the Gnostics were the first to assert the Messiahship of the historical Jesus
|November 4, 2011||Posted by webmaster under All text of Schweitzer Quest Jesus, chapter nineteen||
That is to say, the Gnostics, who were the first to assert the Messiahship of the historical Jesus, and who were obliged to assert it precisely because they denied the eschatological conceptions, forced this view upon the theology of the Early Church, and compelled it to create in the Logos Christology an un-Gnostic mould in which to cast the speculative conception of the historical Messiahship of Jesus; and that is what we find in the Fourth Gospel. Prior to the anti-Gnostic controversies we find in the early Christian literature no conscious dating back of the Messiahship of Jesus to His earthly life, and no theological interest at work upon the dogmatic recasting of His history. It is therefore difficult to suppose that the Messianic secret in Mark, that is to say, in the very earliest tradition, was derived from primitive theology. The assertion of the Messiahship of Jesus was wholly independent of the latter. The instinct which led Bruno Bauer to explain the Messianic secret as the literary invention of Mark himself was therefore quite correct. Once suppose that tradition and primitive theology have anything to do with the matter, and the theory of the interpolation of the Messiahship into the history becomes almost impossible to carry through. But Wrede’s greatness consists precisely in the fact that he was compelled by his acute perception of the significance of the critical data to set aside the purely literary version of the hypothesis and make Mark, so to speak, the instrument of the literary realisation of the ideas of a definite intellectual circle within the sphere of primitive theology.
The positive difficulty which confronts the sceptical theory is to explain how the Messianic beliefs of the first generation arose, if Jesus, throughout His life, was for all, even for the disciples, merely a “teacher,” and gave even His intimates no hint of the dignity which He claimed for Himself. It is difficult to eliminate the Messiahship from the “Life of Jesus,” especially from the narrative of the passion; it is more difficult still, as Keim saw long ago, to bring it back again after its elimination from the “Life” into the theology of the primitive Church. In Wrede’s acute and logical thinking this difficulty seems to leap to light.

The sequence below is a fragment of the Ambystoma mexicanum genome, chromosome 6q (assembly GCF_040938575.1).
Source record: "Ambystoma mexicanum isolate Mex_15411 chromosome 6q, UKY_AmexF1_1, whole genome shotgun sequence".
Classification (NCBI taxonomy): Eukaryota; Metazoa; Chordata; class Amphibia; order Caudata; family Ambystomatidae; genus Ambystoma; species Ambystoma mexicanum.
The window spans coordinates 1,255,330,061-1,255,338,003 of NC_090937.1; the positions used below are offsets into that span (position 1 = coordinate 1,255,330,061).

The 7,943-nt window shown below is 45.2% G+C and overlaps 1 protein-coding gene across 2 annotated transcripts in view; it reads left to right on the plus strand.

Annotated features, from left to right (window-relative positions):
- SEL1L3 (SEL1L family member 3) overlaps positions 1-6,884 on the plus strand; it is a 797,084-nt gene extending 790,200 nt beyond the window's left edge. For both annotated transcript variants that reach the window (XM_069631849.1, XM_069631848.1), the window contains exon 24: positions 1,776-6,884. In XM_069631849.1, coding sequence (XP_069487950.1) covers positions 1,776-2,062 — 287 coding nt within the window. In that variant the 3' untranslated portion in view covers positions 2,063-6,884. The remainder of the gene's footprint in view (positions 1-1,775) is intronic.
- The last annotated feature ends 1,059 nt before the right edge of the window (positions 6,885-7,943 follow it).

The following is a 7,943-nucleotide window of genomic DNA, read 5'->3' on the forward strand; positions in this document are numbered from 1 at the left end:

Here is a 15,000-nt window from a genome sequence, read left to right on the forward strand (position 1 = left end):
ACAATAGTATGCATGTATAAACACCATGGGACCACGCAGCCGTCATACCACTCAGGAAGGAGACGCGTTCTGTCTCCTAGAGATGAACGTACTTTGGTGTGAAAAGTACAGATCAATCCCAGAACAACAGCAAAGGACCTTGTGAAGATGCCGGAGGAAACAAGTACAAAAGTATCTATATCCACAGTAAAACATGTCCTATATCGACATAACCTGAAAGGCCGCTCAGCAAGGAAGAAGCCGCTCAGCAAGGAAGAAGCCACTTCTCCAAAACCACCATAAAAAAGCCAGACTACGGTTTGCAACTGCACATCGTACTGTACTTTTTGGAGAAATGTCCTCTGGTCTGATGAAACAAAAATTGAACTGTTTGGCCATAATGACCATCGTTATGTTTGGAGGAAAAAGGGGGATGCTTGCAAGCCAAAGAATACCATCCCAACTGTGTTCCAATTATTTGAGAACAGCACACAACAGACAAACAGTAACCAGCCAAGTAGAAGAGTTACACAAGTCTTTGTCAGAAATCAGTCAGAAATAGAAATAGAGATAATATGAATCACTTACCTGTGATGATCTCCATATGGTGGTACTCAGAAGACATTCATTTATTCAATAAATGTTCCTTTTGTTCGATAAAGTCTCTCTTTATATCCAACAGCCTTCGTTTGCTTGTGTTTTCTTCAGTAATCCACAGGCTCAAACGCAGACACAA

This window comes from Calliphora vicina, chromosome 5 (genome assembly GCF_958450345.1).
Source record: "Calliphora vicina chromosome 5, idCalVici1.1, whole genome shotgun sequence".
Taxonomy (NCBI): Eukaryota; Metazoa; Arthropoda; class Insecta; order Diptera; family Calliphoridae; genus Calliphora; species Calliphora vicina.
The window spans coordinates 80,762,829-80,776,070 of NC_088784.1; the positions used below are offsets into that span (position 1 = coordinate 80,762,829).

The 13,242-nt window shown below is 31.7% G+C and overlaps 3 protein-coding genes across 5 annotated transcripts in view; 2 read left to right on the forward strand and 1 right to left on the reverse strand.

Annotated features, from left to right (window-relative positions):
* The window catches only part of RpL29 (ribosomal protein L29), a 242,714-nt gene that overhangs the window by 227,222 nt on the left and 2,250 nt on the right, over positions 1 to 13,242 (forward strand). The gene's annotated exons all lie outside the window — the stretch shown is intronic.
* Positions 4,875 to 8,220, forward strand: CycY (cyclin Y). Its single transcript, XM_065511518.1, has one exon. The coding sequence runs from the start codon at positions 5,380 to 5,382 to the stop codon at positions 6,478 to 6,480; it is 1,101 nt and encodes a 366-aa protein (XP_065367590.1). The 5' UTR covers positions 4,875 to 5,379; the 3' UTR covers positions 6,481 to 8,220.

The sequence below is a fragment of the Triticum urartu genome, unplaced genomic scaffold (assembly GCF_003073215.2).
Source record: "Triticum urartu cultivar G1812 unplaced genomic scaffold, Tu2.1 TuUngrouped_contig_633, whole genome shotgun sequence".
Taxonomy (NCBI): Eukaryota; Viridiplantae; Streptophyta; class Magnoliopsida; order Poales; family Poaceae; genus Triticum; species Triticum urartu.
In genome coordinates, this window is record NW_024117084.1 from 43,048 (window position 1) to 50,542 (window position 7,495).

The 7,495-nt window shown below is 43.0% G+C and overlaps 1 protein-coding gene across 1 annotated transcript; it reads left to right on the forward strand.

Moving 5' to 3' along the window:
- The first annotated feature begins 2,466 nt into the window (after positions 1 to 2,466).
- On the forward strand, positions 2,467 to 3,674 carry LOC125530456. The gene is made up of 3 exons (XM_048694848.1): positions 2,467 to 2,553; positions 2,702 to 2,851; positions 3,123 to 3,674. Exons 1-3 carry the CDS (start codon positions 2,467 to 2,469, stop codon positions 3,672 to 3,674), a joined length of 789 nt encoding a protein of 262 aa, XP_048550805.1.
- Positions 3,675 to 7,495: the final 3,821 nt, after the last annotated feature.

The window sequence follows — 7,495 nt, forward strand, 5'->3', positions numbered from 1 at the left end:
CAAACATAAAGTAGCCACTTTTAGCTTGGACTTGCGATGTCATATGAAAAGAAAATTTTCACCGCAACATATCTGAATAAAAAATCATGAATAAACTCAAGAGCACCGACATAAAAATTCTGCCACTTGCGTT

Since the Messianic secret in Mark is always connected with the resurrection, the date at which the Messianic belief of the disciples arose must be the resurrection of Jesus. “But the idea of dating the Messiahship from the resurrection is certainly not a thought of Jesus, but of the primitive Church. It presupposes the Church’s experience of the appearance of the risen Jesus.”
The psychologist will say that the “resurrection experiences,” however they may be conceived, are only intelligible as based upon the expectation of the resurrection, and this again as based on references of Jesus to the resurrection. But leaving psychology aside, let us accept the resurrection experiences of the disciples as a pure psychological miracle. Even so, how can the appearances of the risen Jesus have suggested to the disciples the idea that Jesus, the crucified teacher, was the Messiah? Apart from any expectations, how can this conclusion have resulted for them from the mere “fact of the resurrection”? The fact of the appearance did not by any means imply it. In certain circles, indeed, according to Mark vi. 14-16, in the very highest quarters, the resurrection of the Baptist was believed in; but that did not make John the Baptist the Messiah. The inexplicable thing is that, according to Wrede, the disciples began at once to assert confidently and unanimously that He was the Messiah and would before long appear in glory.
 The question of the attitude of pre-Origenic theology towards the historic Jesus, and of the influence exercised by dogma upon the evangelical tradition regarding Jesus in the course of the first two centuries, is certainly deserving of a detailed examination.
Albert Schweitzer's The Quest of the Historical Jesus
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